Calmer weather expected for most of country today

Conditions expected to be more settled after violent winds and heavy rain

Cars in the flooded car park at Toft Park on the Salthill promenade during the high tide and storm weather in Galway last evening. Photograph: Joe O’Shaughnessy

Cars in the flooded car park at Toft Park on the Salthill promenade during the high tide and storm weather in Galway last evening. Photograph: Joe O’Shaughnessy

Thu, Dec 19, 2013, 01:00


Met Éireann said the worst of yesterday’s weather conditions will have subsided by today with severe warnings for the west of Ireland due to have expired by 3am.

It will be a welcome reprieve for those areas of the country that experienced violent winds and heavy rain throughout yesterday.

“We have had an episode of strong and squally southward winds and they have done some damage,” a Met Éireann spokesman said last night.

“I think the heavy rain is gone – there may just be a few showers.”

As conditions settled across most of the country yesterday evening, all eyes were on the west and northwest of the country where winds were expected to reach mean speeds of 70 to 90km/h with gusts of up to 150km/h in coastal areas.

The Coast Guard also issued warnings of high seas around Connacht and west Ulster as well as predictions of hail, sleet and snow showers overnight.

It advised the public not to go out on “exposed coasts, cliffs, piers, harbour walls, beaches, promenades or any other coastal areas during the inclement weather”.

“Huge waves can be whipped up by high seas. These waves can pose hazards to anyone close to the shoreline,” it said.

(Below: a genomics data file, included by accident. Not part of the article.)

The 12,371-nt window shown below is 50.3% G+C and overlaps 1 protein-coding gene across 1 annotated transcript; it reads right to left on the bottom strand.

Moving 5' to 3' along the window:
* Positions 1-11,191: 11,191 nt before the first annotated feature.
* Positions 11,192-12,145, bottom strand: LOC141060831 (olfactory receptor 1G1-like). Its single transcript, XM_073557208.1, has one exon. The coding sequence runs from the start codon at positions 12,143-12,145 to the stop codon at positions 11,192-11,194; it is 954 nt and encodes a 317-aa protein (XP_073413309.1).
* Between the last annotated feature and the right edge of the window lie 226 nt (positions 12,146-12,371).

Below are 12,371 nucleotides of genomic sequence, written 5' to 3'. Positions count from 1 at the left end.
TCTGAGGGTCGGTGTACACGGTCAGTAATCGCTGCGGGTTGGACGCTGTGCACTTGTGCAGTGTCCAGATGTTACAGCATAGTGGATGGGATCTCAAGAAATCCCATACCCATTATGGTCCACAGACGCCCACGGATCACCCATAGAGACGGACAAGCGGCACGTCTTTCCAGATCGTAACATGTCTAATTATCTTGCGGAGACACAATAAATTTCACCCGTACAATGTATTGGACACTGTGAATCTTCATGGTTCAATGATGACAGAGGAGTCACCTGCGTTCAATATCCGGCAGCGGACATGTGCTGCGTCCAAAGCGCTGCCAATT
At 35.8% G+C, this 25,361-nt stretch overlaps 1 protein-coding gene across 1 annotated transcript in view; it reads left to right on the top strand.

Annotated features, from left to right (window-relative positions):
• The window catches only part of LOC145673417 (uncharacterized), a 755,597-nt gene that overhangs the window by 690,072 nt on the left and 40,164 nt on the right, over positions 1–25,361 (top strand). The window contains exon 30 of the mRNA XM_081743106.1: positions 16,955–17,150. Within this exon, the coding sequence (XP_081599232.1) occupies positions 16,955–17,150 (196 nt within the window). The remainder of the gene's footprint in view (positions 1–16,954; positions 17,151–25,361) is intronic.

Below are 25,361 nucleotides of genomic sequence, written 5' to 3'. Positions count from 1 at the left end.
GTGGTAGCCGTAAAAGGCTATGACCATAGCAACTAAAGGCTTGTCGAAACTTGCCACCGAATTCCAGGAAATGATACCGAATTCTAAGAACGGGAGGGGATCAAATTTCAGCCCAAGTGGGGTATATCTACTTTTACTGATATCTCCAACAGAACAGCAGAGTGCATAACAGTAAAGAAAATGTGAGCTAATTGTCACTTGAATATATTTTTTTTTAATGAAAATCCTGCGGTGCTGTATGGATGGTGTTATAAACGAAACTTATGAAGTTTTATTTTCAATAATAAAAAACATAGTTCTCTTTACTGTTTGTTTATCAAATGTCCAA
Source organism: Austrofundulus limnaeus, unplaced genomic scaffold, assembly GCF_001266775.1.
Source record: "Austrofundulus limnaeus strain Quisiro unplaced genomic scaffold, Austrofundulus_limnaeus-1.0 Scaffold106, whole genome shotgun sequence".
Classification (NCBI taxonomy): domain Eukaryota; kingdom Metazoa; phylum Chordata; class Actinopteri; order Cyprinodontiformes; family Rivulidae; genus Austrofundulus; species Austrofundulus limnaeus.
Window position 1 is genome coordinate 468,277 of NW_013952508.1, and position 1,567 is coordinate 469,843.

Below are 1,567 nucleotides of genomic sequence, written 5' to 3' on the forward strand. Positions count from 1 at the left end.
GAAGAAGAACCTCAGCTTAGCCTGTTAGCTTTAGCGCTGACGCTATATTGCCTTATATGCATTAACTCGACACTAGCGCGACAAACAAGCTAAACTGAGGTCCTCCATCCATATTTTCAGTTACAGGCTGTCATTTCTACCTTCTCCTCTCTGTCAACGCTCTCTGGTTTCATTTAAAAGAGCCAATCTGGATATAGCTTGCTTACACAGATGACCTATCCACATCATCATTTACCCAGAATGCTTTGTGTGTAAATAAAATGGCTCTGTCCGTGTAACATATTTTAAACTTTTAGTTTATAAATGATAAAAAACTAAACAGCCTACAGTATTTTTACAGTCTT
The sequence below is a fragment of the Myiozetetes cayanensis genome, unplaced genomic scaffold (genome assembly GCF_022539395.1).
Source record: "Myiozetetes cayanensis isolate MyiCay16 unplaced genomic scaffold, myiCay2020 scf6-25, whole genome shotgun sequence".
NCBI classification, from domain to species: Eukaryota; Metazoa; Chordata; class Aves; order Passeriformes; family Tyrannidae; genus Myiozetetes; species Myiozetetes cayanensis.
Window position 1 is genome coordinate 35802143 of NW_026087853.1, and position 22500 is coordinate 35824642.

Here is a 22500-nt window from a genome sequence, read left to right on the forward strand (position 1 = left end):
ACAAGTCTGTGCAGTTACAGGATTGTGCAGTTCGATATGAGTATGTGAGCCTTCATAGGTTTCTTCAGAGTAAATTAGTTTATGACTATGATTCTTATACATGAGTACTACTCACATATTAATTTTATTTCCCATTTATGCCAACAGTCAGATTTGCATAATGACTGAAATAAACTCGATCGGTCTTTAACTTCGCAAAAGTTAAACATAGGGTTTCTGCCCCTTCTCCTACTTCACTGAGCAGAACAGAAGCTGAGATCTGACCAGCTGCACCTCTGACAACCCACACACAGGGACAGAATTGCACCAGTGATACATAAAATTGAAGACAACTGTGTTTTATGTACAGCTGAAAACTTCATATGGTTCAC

Bore the brunt
The west of Ireland bore the brunt of the bad weather, spurring Galway City Council to issue a weather warning for today, particularly before and after high tide, with Salthill, Grattan Road, Fishmarket and the Spanish Arch singled out as particular areas of concern for flooding.

Across Connemara and in rural parts of Galway, Mayo and Clare farmers spent the day moving their animals to safety. All fishing vessels were tied up in western ports as storm warnings forced trawler owners to head for safety in Rossaveal and the Aran Islands.

Farther south, Kerry experienced its own share of flooding. Crews from the water services department of Kerry County Council were working to clear roads and drains after heavy downpours led to sudden flooding in the Killarney area in particular.


Badly flooded
Town centre roads near the Killarney National Park as well as the Muckross area were badly flooded and rivers also overflowed their banks in the Mangerton area.

In the north of the county the N69 between Tralee and Listowel was flooded at the halfway point while lunchtime downpours in Tralee and Killarney were made worse by very dark conditions.